Send to

Choose Destination
J Biotechnol. 2010 Jun;147(3-4):205-11. doi: 10.1016/j.jbiotec.2010.04.012. Epub 2010 May 7.

Enhanced cellulose degradation by nano-complexed enzymes: Synergism between a scaffold-linked exoglucanase and a free endoglucanase.

Author information

Department of Biological Chemistry, The Weizmann Institute of Science, Rehovot, Israel.


Protein molecular scaffolds are attracting interest as natural candidates for the presentation of enzymes and acceleration of catalytic reactions. We have previously reported evidence that the stable protein 1 (SP1) from Populustremula can be employed as a molecular scaffold for the presentation of either catalytic or structural binding (cellulosomal cohesin) modules. In the present work, we have displayed a potent exoglucanase (Cel6B) from the aerobic cellulolytic bacterium, Thermobifida fusca, on a cohesin-bearing SP1 scaffold. For this purpose, a chimaeric form of the enzyme, fused to a cellulosomal dockerin module, was prepared. Full incorporation of 12 dockerin-bearing exoglucanase molecules onto the cohesin-bearing scaffold was achieved. Cellulase activity was tested on two cellulosic substrates with different levels of crystallinity, and the activity of the scaffold-linked exoglucanase was significantly reduced, compared to the free dockerin-containing enzyme. However, addition of relatively low concentrations of a free wild-type endoglucanase (T. fusca Cel5A) that bears a cellulose-binding module, in combination with the complexed exoglucanase resulted in a marked rise in activity on both cellulosic substrates. The endoglucanase cleaves internal sites of the cellulose chains, and the new chain ends of the substrate were now readily accessible to the scaffold-borne exoglucanase, thereby resulting in highly effective, synergistic degradation of cellulosic substrates.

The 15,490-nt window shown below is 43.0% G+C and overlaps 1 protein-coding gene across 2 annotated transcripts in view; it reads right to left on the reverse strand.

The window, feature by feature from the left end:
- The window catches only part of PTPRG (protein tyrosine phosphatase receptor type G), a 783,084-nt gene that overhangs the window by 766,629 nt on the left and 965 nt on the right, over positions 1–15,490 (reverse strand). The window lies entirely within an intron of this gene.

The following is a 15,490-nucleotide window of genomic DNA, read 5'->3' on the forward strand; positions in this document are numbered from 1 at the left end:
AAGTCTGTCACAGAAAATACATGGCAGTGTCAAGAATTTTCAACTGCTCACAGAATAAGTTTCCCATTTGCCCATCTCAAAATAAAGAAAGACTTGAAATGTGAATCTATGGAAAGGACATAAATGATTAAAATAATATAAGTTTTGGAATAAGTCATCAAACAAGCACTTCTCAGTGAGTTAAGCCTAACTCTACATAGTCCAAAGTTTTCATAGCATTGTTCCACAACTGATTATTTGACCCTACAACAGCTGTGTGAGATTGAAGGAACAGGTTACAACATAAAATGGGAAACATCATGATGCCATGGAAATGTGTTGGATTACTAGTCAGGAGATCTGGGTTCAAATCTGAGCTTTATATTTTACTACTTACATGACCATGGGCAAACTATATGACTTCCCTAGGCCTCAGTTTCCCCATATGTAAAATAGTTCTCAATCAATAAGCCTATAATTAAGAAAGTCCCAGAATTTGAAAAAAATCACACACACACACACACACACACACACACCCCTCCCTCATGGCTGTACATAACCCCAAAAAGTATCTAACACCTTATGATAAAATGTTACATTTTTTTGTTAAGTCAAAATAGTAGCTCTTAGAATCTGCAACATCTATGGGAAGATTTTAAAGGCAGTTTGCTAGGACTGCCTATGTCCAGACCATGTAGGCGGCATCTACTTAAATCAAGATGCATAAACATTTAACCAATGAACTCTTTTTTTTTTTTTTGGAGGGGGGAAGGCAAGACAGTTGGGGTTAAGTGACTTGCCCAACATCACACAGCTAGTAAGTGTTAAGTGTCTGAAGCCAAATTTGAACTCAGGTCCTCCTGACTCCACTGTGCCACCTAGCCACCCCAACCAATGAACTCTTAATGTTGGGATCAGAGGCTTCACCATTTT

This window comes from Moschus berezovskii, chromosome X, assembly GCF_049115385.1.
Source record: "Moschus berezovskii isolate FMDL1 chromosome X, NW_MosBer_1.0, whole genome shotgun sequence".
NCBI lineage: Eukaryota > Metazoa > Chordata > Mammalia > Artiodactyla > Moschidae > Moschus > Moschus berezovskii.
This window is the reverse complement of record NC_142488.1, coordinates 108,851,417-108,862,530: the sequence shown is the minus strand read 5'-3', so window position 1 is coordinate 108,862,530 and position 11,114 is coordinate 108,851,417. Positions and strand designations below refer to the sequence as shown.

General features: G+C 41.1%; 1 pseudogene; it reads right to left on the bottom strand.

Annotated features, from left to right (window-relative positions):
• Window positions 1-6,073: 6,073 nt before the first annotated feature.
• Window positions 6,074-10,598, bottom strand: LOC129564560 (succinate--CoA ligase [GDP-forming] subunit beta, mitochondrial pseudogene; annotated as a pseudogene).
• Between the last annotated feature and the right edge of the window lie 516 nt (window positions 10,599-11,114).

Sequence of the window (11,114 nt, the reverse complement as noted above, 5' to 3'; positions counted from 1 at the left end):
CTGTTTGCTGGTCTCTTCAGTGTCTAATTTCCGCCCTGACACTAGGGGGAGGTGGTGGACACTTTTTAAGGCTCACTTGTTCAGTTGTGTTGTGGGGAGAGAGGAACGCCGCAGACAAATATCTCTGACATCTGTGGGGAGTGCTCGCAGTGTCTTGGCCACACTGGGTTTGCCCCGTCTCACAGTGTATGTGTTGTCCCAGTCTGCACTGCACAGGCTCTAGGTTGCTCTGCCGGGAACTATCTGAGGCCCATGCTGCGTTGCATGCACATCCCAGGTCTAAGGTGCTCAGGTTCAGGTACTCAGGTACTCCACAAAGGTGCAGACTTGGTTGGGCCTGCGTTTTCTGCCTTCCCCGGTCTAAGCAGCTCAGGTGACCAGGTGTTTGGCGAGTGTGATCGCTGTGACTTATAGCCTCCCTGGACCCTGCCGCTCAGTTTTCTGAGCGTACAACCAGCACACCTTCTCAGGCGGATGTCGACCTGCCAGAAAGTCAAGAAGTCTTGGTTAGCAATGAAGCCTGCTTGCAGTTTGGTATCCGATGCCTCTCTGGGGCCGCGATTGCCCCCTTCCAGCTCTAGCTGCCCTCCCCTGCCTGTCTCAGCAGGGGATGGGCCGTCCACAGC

[Indexed for MEDLINE]

Supplemental Content

Full text links

Icon for Elsevier Science
Loading ...
Support Center